Kelly Reichardt's 'Meek's Cutoff' brings a new vision to the western.

'Meek's Cutoff' a Minimalist Masterpiece

Michael Read May 7, 2011

Reinvented time and again, the Western is perhaps the most pliable of cinematic genres. Dead Man and Jeremiah Johnson subverted the classic hero/villain dynamic. Deadwood wallowed in the muck of frontier life while 3:10 to Yuma relished the kinetic precision of the shootout. No Country for Old Men pondered the Western landscape with an aloof gaze, while Brokeback Mountain eroticized it. But only Kelly Reichardt would have thought to direct a film that dispenses altogether with what has been nearly every Western’s narrative lynchpin: the dramatic climax. What’s left is a cinematic expression of emptiness, a moving meditation on open space.

With Meek’s Cutoff, the director has added another keenly observational and unhurriedly plotted film to her impressive oeuvre. In 1845, during the earliest days of the Oregon Trail, a wagon team of three families wends its way slowly, ever so slowly, through a parched, dissolute landscape. They appear to be lost. What happens is not much, and even less is said as the emigrants face the vagaries of deprivation and the encroaching terrors of faithlessness.

Ponderous? Dull? Not according to the film’s—and the director’s— growing legions of fans. Few American directors have the guts to hold a shot as long as Reichardt. Her patient gaze can transform a monotonous landscape into something trenchant and loaded. It’s not surprising that she cites among her influences Robert Adams, whose “new topographic” photography of the 1970s and ’80s kicked the legs out from under the cherished American ideal of Manifest Destiny and laid bare the fallacy that the American West represents an unlimited natural resource for human consumption.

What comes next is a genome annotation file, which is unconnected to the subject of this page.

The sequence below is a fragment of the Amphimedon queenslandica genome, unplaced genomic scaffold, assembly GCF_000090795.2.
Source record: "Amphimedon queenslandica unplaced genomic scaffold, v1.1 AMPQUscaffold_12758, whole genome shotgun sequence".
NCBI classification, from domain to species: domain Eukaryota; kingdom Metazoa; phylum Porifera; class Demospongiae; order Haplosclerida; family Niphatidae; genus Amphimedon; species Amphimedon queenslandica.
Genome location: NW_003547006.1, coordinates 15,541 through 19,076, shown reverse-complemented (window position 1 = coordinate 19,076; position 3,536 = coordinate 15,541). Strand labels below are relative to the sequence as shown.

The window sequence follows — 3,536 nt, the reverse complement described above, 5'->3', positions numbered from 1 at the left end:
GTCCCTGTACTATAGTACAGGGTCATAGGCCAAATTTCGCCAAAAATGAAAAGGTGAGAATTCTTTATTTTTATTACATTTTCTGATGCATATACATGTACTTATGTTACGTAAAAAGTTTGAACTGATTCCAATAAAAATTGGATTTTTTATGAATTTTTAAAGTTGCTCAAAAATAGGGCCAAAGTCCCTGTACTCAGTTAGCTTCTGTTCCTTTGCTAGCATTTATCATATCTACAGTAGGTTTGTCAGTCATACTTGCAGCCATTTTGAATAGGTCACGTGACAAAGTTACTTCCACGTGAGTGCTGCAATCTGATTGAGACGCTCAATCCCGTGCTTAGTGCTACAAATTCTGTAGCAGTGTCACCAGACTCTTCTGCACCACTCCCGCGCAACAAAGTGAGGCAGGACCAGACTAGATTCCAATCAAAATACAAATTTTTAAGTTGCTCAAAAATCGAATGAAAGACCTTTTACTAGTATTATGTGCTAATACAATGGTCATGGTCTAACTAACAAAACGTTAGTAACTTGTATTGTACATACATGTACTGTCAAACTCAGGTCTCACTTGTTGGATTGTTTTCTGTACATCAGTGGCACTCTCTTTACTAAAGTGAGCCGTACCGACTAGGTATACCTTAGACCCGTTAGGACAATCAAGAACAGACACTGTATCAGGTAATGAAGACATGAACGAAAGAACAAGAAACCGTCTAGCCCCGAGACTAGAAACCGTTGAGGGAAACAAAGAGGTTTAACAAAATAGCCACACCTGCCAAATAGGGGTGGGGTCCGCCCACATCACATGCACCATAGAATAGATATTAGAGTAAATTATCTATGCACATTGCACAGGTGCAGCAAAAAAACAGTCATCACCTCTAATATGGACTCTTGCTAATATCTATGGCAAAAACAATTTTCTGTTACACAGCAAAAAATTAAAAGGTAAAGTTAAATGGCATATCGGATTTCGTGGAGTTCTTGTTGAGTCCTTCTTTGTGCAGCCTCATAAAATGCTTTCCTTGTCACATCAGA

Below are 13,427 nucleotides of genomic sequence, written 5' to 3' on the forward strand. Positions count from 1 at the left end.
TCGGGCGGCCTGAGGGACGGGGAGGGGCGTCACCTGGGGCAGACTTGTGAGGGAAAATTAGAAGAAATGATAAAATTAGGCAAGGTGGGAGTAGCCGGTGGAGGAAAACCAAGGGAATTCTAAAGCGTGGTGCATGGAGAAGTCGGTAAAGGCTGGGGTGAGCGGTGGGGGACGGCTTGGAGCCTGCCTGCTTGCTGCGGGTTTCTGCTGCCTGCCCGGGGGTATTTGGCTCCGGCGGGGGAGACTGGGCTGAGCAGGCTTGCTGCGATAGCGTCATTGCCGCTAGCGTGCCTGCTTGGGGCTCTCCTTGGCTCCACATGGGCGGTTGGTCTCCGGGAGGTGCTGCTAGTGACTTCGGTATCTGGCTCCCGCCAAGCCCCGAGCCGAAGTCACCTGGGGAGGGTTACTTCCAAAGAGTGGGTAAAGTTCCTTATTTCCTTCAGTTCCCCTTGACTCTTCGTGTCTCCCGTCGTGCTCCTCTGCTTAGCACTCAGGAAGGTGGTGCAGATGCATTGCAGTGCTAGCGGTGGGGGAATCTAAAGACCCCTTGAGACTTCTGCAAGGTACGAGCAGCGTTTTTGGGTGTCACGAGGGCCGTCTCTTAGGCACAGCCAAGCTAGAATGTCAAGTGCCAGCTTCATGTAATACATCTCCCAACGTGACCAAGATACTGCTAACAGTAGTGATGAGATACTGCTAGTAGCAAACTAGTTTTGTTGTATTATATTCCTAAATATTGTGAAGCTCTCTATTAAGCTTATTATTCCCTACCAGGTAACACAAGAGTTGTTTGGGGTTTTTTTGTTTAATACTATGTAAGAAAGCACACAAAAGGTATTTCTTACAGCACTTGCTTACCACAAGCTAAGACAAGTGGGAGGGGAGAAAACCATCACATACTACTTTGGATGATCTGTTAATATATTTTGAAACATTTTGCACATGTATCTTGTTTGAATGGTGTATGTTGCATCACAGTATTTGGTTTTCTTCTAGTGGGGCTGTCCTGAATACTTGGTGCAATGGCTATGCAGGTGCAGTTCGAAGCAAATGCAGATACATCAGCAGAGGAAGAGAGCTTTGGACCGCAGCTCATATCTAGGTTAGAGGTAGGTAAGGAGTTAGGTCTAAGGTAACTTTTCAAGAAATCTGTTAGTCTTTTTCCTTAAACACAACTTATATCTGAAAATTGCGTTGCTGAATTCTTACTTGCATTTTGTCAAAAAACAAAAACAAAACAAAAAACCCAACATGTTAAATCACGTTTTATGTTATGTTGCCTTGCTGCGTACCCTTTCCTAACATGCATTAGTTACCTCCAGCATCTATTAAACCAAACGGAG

In a Reichardt film there’s little foregrounding of plot; as in Wendy & Lucy, we drop in on our hapless travelers almost as if by chance. Michelle Williams’ understated performance as the unflappable Emily Tetherow—whose simmering discontent with her circumstances drives her to take the reins of the story at a critical moment—is a study in restraint. Like the other wives, she works a little bit harder than her husband, gathering wood and making the bread after a long day on the trail. In her blinder-like bonnet, Emily largely keeps her thoughts to herself; even so, through William’s tough, economical performance we detect a keen intelligence and a strategic forbearance. It’s by no means a star turn for Williams. To the contrary she, like nearly everything else, fades into the landscape.

As the emigrants near the end of their food and water supply, a lone Cuyuse man is captured by the men in the group. Unable to understand a word that he says, the leery settlers decide to let him lead them, hoping that he will take them to water. Things go from bad to worse, but the most violent scene in the entire film shows a runaway wagon getting dashed to bits in a ravine. When their hired guide Stephen Meek (Bruce Greenwood) moves to hang the mysterious captive as punishment for the spate of bud luck, Emily levels a shotgun at him and advises, “You’d best be wary.”

In this world, a sustained sense of wariness may just be the thing that saves you. As for Reichardt, a woman director tackling a genre that carries a lot of macho baggage, she also treads carefully and deliberately. Stripping away any expectation for climactic moments, bravado or gunplay, she instead offers slow-building tension without release. No crescendos here. It’s all pregnant pauses, overheard murmurs and figures surveyed from a distance.

This reductive approach is heightened by Reichardt’s decision to use a much-reduced aspect ratio for the film; like the earliest Westerns, Meek’s Cutoff is more square than horizontal. This surprising choice contributes to the feeling of confinement felt by these hardscrabble women as they strive to find their footing in an alien world, and allows Reichardt to lay claim to a unique contemporary aesthetic that evokes far more than it reveals.

In the end, what makes this minimalist masterpiece so intriguing is what happens beyond the frame, what’s not said, what’s left unresolved. Crafting her film into a delicious slippery cipher, Reichardt has created a work that cunningly implies meaning but leaves audiences to do the heavy lifting of figuring out what it’s all about. One thing’s for certain: the thinking woman’s Western has arrived.

Meek's Cutoff plays Landmark Theatres in the Bay Area beginning May 6.